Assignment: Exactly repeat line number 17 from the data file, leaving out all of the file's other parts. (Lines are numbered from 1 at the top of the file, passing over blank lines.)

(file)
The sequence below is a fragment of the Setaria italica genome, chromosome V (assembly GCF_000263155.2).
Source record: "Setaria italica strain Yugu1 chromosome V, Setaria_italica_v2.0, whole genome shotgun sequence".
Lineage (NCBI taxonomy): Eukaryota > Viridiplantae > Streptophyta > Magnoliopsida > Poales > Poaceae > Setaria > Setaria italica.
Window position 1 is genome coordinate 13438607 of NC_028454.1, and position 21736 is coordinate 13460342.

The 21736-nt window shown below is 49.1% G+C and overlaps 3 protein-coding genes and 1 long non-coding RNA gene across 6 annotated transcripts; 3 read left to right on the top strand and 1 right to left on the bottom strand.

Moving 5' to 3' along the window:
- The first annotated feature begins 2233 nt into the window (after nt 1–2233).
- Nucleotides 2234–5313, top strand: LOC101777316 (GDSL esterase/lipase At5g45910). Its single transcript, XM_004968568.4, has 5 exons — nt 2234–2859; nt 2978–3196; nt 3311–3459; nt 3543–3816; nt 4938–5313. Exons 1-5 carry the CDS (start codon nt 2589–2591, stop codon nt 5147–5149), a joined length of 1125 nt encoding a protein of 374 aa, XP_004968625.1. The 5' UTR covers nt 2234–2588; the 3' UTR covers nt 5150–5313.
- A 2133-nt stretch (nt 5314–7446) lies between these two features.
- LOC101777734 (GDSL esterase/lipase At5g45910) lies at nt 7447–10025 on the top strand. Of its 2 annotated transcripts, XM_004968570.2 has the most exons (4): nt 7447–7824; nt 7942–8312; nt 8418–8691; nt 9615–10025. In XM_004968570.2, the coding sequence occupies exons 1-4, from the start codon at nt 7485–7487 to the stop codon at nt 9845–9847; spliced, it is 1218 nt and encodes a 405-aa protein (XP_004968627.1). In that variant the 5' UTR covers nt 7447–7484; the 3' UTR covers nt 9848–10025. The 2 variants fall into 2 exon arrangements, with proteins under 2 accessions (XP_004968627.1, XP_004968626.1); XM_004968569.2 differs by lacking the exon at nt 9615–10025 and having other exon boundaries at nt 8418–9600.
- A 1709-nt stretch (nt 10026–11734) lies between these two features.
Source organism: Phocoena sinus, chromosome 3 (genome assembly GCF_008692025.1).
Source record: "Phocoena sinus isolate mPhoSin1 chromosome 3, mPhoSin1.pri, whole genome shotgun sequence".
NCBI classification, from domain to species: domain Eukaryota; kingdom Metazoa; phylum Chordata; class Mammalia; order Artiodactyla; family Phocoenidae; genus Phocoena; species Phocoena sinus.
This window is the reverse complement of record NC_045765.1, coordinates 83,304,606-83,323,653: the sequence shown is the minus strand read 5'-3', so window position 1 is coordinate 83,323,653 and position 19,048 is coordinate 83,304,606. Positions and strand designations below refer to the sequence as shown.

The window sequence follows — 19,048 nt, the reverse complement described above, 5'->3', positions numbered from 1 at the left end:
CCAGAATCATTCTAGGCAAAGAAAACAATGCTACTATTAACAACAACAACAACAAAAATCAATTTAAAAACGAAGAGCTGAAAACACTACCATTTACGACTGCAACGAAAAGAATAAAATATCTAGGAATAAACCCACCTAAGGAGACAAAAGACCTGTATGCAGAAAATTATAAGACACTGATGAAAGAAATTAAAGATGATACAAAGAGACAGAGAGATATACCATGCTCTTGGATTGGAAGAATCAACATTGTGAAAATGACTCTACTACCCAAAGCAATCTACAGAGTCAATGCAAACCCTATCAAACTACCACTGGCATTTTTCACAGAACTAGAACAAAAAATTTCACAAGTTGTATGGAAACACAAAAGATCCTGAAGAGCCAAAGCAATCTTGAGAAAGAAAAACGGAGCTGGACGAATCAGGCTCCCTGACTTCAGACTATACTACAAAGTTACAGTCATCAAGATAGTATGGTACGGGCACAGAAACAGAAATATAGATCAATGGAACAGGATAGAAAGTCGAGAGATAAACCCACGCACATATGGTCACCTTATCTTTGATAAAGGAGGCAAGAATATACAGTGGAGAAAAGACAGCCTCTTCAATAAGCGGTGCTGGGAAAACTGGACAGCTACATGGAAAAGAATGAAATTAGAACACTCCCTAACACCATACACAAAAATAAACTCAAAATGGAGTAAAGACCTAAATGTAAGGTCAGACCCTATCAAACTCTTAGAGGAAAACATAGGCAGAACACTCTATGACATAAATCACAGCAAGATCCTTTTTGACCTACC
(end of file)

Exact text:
CCAGAATCATTCTAGGCAAAGAAAACAATGCTACTATTAACAACAACAACAACAAAAATCAATTTAAAAACGAAGAGCTGAAAACACTACCATTTACGACTGCAACGAAAAGAATAAAATATCTAGGAATAAACCCACCTAAGGAGACAAAAGACCTGTATGCAGAAAATTATAAGACACTGATGAAAGAAATTAAAGATGATACAAAGAGACAGAGAGATATACCATGCTCTTGGATTGGAAGAATCAACATTGTGAAAATGACTCTACTACCCAAAGCAATCTACAGAGTCAATGCAAACCCTATCAAACTACCACTGGCATTTTTCACAGAACTAGAACAAAAAATTTCACAAGTTGTATGGAAACACAAAAGATCCTGAAGAGCCAAAGCAATCTTGAGAAAGAAAAACGGAGCTGGACGAATCAGGCTCCCTGACTTCAGACTATACTACAAAGTTACAGTCATCAAGATAGTATGGTACGGGCACAGAAACAGAAATATAGATCAATGGAACAGGATAGAAAGTCGAGAGATAAACCCACGCACATATGGTCACCTTATCTTTGATAAAGGAGGCAAGAATATACAGTGGAGAAAAGACAGCCTCTTCAATAAGCGGTGCTGGGAAAACTGGACAGCTACATGGAAAAGAATGAAATTAGAACACTCCCTAACACCATACACAAAAATAAACTCAAAATGGAGTAAAGACCTAAATGTAAGGTCAGACCCTATCAAACTCTTAGAGGAAAACATAGGCAGAACACTCTATGACATAAATCACAGCAAGATCCTTTTTGACCTACC